Learning by making mistakes is a learning strategy (not the only one, of course). If the drop-downs were to always give you the correct answers, it would restrict your ability to make errors. And thus learn. DL is right to give hints. Users then have to apply their grammatical knowledge to that hint and make the necessary adaptation. If you get it wrong, DL will give you a 2nd go (and 3rd, and 4th etc) until you get it right.

In a nutshell: being given the correct answer is not an effective way to learn.


I'm not sure when the drop-downs are created, but I don't think they are recreated every time a word is used in a new sentence. A word has been used previously, the drop-down exists, DL moves on. Some words have so many meanings, the hints only show a few.


Thanks. That does help explain it.


Please explain: when do I use nei, negli, nelle ?


I tried "sui piatti" as well as "nei piatti" and both were correct according to DL.


Duo is sooooo sick. One of the choices was "the food is his cat" :(


In that case ''nei'' is as right as ''sui'' ?


Yes. Both are accepted, nei is a bit more common.


What is the difference between 'sta' and 'è'?


Forms of /'essere' are used mostly as they would be in English as in this example. 'Essere' is also used as a compound past tense auxiliary in which case it would have to be translated into English as a form of 'have'/'had',etc. 'Stare' can mean 'to be' in stock phrases/idioms such as 'sto bene' / 'I'm well'. It is also used in idiomatic phrases such as "sto per partire"/ "I'm leaving' in the sense of 'I am about to leave' or "Sto parlando"/'I'm speaking', meaning at this moment. There are certainly other applications of both verbs and especially in their idiomatic uses they'd have to be noted as they're encountered.


Im stumped...negli means in? Degli means from? Agli means towards?? Ne de and ..please help


As a German it doesn't make sense to me for the food to be IN the plate instead of ON the plate...


As an American, it doesn't make sense either. But French uses a version of "in" for plates as well, so probably we Germanic-language speakers make a distinction between "in" and "on" with plates (as opposed to bowls) that Romance-language speakers simply don't.


I thought that nei translated to in I wrote il cibo e' sui piatti
Why is the answer nei (in) the plates and not on the plates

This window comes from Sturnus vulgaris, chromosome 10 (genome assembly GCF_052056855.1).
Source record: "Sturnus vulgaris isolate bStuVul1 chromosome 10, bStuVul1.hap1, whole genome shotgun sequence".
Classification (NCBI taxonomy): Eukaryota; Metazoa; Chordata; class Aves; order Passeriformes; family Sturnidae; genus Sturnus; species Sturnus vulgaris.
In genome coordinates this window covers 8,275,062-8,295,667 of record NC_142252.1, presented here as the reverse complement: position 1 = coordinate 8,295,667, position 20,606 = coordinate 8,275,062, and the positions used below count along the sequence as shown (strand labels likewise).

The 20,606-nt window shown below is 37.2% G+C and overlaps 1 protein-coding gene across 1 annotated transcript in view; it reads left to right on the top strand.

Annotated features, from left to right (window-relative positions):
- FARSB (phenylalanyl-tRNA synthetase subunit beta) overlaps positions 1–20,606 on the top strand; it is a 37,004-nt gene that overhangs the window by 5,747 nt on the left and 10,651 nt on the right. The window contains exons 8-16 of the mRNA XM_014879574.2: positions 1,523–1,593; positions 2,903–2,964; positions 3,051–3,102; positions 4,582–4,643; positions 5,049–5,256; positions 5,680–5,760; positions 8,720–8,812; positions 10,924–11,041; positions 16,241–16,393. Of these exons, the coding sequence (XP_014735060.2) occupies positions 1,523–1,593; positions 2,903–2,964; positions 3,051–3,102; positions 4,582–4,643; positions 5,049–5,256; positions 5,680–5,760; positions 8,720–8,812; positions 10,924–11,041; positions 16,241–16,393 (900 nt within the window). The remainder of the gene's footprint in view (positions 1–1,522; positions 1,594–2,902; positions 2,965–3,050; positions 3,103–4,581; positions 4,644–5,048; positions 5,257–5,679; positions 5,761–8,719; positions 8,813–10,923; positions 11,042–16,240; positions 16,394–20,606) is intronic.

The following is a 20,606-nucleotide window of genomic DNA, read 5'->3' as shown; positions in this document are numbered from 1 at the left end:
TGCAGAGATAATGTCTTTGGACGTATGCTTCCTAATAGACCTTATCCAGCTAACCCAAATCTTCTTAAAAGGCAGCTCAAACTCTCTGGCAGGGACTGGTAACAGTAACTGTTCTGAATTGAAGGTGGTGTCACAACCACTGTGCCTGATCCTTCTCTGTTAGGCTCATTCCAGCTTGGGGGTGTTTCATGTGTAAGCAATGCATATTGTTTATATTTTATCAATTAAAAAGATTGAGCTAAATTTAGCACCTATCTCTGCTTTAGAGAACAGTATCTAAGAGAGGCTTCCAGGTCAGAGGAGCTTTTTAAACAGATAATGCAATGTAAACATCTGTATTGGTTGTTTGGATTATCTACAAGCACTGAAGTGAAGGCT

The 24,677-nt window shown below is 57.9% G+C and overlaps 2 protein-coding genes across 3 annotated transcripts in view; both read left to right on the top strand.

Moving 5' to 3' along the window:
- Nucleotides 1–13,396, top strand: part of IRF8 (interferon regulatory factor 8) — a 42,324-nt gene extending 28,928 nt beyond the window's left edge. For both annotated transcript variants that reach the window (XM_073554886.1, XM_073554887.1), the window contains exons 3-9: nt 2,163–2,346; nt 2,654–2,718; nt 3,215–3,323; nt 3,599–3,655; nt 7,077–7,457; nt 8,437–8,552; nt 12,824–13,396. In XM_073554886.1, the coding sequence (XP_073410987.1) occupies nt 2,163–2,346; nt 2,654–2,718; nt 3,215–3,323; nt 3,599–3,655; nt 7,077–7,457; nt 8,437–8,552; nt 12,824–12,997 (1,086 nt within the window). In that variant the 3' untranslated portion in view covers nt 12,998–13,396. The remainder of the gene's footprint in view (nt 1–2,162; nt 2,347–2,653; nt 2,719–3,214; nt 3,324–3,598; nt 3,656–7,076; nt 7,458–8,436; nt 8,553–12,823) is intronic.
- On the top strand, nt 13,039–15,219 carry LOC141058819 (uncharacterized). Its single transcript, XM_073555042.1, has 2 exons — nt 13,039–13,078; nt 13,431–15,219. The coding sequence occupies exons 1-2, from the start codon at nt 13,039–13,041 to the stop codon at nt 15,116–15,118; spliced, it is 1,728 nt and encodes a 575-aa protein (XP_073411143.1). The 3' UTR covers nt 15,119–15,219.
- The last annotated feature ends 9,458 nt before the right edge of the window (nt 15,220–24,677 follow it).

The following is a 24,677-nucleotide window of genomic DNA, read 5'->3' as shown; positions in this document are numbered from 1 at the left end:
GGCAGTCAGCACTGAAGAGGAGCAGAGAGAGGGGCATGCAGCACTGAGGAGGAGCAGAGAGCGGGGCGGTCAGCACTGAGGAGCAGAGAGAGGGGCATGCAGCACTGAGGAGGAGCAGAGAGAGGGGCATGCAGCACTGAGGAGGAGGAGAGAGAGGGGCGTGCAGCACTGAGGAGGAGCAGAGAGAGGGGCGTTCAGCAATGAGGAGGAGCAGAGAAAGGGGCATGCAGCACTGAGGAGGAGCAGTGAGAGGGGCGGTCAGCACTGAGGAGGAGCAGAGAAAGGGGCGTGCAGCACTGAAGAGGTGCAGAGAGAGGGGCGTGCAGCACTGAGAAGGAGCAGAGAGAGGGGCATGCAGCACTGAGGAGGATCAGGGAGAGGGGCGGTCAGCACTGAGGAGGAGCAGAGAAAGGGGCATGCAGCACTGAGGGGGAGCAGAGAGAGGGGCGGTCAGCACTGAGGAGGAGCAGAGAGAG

<pre>For all the complaining i see, duolingo still dies an excellent job of teaching me. </pre>


"does" ... and maybe omit the "codes" ?


Why nei instead of sul? Nel = in, sul =on


Nella is (in the) sulla is (on the)?


please explain why we use nei , why not sui


All the earlier lessons were 'nel piatto'. I'm so confused!


So difference between nei and sui?


What's the difference between nei and sui?


'nei' = 'in the' while 'sui' = 'on the'.


Ah! thank you. One more small thing, is 'sui' pretty much 'sul' + 'i"? I always have trouble remembering what definitive article is added on.


Here's the pattern: SU+la = sulla; +le = sulle; +l' = sull'; +lo = sullo; +gli = sugli; +il = sul; and +i = sui. That works for other prepositionis too w/ modifications of 'in' and 'di': a, in (which changes its stem to 'ne', di (which changes its "stem" to 'de"; and da. Ex: agli, negli, degli, dagli, sugli; nella, nelle, nell', nello, negli, nel and nei.


Wow, this is great! saved this comment. Thank you :)


Prego. Basically they all work the same way - you add whatever definite article is required to the preposition, remembering the 2 changes noted above (in> ne and di> de) and in some cases remembering to double the final consonant, ex. su + lo = suLlo.


"il cibo è sulle piastre" WHY IS THIS WRONG????


Because 'piastra' isn't that sort of 'plate'. http://www.collinsdictionary.com/dictionary/italian-english/piastra?showCookiePolicy=true Sheets of metal, slabs of concrete yes. But a food plate is piatto so it would be sui piatti or nei piatti here.


I tried using verso (to, towards) and was marked wrong.


Is my answer not correct?


nei is in+i = in the. If you read the previous comments you will see that the Italians tend to talk about food being 'in' plates and bowls etc. where English speakers would talk about things being on a plate but in a bowl. But it will accept sui as well. It's just not as common.

[deactivated user]

    None of this makes sense anymore. The grammer rules changes constantly.